This is a very common question that I am asked by new guitar pupils – “How should I practice guitar?”
Why practice guitar?
The first question to ask yourself is “Why am I practicing guitar?”. Do you have a particular goal in mind? Is there a particular song you want to learn, a guitar solo that needs shredding? Maybe you want to ‘learn the neck’. Perhaps you have a gig or audition coming up?
What should I practice on the guitar?
Once you have figured out why you are practicing guitar, it’s time to make a guitar practice plan!
Let’s take a new song as an example. Let’s say you want to learn ‘Sweet Home Alabama’ by Lynyrd Skynryd. The first question would be – “Which skills do I need to be able to play this song?”. Have a look through the TAB and you’ll see that you need:
- Mastery of open and barre chords
- Reasonable scale knowledge
- A decent left hand stretch
- Techniques: palm muting, string bends, slides, hammer-ons, pull offs, natural harmonics, pinched harmonics
Let’s say that you can play the riffs, but the solos are way out of your league. If you are to have any hope of learning those solos, you are going to have to get your lead technique up to scratch…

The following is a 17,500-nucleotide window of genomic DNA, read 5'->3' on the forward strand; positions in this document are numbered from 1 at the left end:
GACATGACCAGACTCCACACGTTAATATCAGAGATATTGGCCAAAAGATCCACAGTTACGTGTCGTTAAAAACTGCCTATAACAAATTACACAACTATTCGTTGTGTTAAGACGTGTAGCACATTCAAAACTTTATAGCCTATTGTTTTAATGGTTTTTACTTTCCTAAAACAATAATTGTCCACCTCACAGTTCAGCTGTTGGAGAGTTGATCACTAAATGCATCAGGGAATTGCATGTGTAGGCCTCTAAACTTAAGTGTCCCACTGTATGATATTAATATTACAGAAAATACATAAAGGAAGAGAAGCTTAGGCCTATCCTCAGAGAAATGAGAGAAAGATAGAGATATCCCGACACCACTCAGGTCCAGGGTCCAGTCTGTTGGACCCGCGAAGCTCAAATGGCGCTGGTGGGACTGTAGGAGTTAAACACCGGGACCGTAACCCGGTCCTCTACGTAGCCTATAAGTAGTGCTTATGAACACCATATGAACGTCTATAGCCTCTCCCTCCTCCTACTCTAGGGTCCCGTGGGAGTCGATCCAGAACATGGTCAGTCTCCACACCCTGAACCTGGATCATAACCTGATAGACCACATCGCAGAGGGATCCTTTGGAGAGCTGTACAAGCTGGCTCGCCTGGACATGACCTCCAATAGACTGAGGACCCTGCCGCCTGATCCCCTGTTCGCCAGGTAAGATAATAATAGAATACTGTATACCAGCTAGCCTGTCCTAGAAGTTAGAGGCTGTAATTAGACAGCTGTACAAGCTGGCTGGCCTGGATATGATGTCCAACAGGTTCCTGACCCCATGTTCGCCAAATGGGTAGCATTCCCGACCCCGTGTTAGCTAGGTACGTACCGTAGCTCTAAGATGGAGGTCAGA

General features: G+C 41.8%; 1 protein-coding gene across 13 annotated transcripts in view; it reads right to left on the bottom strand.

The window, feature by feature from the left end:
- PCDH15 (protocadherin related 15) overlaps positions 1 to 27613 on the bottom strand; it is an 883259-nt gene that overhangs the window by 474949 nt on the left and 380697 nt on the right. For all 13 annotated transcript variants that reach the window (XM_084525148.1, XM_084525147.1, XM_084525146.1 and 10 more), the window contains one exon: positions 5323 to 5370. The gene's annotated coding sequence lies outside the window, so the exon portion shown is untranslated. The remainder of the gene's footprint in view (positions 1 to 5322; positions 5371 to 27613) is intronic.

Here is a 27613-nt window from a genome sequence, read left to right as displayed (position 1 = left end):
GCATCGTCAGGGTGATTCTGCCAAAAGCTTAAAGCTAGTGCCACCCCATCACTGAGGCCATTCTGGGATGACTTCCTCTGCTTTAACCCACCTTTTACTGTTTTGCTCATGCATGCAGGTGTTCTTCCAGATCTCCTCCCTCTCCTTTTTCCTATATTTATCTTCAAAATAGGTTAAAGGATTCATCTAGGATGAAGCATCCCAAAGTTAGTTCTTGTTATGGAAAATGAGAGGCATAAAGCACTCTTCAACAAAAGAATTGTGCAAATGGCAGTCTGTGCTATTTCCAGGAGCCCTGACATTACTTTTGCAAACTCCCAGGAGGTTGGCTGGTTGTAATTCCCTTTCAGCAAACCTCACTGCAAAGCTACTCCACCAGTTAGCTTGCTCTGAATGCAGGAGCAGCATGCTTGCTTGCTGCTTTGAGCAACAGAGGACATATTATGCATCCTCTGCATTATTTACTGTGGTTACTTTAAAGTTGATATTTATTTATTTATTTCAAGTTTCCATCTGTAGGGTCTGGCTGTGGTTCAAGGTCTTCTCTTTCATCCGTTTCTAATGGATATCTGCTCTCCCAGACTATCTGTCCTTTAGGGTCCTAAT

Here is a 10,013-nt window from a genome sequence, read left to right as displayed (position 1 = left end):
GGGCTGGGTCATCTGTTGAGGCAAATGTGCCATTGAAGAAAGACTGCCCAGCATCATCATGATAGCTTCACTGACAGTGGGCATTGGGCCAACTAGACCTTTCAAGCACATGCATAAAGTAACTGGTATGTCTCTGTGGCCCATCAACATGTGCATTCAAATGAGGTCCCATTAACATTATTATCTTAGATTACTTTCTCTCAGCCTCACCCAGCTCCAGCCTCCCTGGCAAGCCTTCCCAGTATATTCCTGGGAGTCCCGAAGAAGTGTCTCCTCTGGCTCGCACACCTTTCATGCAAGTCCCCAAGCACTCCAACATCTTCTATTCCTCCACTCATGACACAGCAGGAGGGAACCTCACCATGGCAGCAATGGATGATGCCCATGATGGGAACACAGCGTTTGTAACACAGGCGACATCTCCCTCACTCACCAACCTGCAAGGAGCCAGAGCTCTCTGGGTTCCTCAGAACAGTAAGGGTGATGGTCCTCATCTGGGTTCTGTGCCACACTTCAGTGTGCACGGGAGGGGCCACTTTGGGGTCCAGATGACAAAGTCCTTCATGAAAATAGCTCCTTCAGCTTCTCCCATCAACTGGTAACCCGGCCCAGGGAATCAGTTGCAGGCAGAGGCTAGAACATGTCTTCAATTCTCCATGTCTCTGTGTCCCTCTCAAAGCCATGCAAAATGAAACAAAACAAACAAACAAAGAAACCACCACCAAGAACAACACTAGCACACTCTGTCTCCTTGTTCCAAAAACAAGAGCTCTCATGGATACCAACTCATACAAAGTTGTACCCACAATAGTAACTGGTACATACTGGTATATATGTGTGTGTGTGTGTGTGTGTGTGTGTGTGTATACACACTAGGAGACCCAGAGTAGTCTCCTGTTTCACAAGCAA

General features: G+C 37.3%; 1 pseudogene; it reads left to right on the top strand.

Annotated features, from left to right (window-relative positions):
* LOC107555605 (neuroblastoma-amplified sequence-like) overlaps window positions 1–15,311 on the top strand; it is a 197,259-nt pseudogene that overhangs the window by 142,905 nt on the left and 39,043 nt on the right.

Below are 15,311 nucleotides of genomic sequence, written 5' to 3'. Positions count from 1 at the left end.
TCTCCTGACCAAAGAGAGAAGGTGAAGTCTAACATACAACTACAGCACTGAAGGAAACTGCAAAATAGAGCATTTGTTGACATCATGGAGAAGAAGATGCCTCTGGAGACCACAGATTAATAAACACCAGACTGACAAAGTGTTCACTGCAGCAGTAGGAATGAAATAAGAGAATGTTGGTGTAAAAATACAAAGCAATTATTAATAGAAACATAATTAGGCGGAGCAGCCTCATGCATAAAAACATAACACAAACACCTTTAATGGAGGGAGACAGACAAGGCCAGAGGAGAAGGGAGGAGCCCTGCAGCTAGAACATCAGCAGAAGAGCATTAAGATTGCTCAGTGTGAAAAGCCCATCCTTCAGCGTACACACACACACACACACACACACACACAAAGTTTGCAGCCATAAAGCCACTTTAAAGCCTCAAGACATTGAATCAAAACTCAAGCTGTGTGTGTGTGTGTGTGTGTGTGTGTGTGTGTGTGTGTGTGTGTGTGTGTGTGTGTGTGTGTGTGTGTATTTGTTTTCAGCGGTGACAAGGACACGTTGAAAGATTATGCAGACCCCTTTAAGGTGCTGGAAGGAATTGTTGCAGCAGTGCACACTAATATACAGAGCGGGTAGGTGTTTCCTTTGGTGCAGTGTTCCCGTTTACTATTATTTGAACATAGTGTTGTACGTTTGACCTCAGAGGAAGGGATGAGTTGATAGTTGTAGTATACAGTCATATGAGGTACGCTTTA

Now you have something to work on!
Make a guitar practice plan
Then comes the plan:
- Learn the scales/arpeggios that are relevant to the solo (in this case it’s mainly E blues, Em pentatonic/D mixolydian) in all 5 positions
- Practice the scales with a metronome and build them up to a tempo suitable to the solos
- Jam over the track with the scales and see if you can get them to work – include the techniques that you discovered are in the solo
- Learn the solos one at a time, lick by lick, SLOWLY!
The above may take you 6 months to a year, but at the end of it you will have greatly improved your guitar technique and will be happy that you were organised about your guitar practice! Plus you will have achieved your goal and will be ripping Sweet Home Alabama!
I learn guitar solos lick by lick, often at a much slower tempo than the desired speed. I make sure that my technique and phrasing is solid before speeding up. I use a metronome for this and recommend that you do too.
How to practice guitar
That was just an example, but you can apply the method to anything that you are learning:
- What is your goal?
- Which skills do you need to achieve it?
- Do you have all of those skills?
- Work on your skills if necessary, then be methodical in your approach to practice.
Or, you could always pay a great guitar teacher to do all the planning for you and guide you through every step!
I hope that this helped! Please leave a comment if you have a question or something to add.